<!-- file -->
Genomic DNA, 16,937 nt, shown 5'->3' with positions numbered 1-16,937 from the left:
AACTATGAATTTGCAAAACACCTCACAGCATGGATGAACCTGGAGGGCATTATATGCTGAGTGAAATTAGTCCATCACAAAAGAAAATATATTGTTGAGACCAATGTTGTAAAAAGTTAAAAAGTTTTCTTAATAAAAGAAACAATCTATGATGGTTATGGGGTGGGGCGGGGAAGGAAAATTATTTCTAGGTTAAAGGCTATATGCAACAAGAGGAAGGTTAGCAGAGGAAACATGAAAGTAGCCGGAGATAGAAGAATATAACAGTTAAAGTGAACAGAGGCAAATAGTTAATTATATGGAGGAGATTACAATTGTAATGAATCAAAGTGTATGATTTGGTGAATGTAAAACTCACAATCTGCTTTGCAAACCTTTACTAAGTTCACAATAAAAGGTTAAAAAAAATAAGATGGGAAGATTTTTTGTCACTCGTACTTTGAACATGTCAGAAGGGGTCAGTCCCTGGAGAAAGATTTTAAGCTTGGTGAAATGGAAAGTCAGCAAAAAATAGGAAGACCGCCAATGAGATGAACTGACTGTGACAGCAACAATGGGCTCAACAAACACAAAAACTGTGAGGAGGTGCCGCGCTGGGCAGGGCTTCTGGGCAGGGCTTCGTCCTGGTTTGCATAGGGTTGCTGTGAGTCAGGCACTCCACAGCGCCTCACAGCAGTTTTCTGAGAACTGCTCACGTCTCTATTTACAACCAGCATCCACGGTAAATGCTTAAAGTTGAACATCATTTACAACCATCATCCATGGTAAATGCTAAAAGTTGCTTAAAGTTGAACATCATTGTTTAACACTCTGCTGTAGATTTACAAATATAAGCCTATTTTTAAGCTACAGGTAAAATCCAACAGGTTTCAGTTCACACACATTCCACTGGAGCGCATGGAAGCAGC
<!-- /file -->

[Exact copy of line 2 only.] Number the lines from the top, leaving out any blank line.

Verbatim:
AACTATGAATTTGCAAAACACCTCACAGCATGGATGAACCTGGAGGGCATTATATGCTGAGTGAAATTAGTCCATCACAAAAGAAAATATATTGTTGAGACCAATGTTGTAAAAAGTTAAAAAGTTTTCTTAATAAAAGAAACAATCTATGATGGTTATGGGGTGGGGCGGGGAAGGAAAATTATTTCTAGGTTAAAGGCTATATGCAACAAGAGGAAGGTTAGCAGAGGAAACATGAAAGTAGCCGGAGATAGAAGAATATAACAGTTAAAGTGAACAGAGGCAAATAGTTAATTATATGGAGGAGATTACAATTGTAATGAATCAAAGTGTATGATTTGGTGAATGTAAAACTCACAATCTGCTTTGCAAACCTTTACTAAGTTCACAATAAAAGGTTAAAAAAAATAAGATGGGAAGATTTTTTGTCACTCGTACTTTGAACATGTCAGAAGGGGTCAGTCCCTGGAGAAAGATTTTAAGCTTGGTGAAATGGAAAGTCAGCAAAAAATAGGAAGACCGCCAATGAGATGAACTGACTGTGACAGCAACAATGGGCTCAACAAACACAAAAACTGTGAGGAGGTGCCGCGCTGGGCAGGGCTTCTGGGCAGGGCTTCGTCCTGGTTTGCATAGGGTTGCTGTGAGTCAGGCACTCCACAGCGCCTCACAGCAGTTTTCTGAGAACTGCTCACGTCTCTATTTACAACCAGCATCCACGGTAAATGCTTAAAGTTGAACATCATTTACAACCATCATCCATGGTAAATGCTAAAAGTTGCTTAAAGTTGAACATCATTGTTTAACACTCTGCTGTAGATTTACAAATATAAGCCTATTTTTAAGCTACAGGTAAAATCCAACAGGTTTCAGTTCACACACATTCCACTGGAGCGCATGGAAGCAGC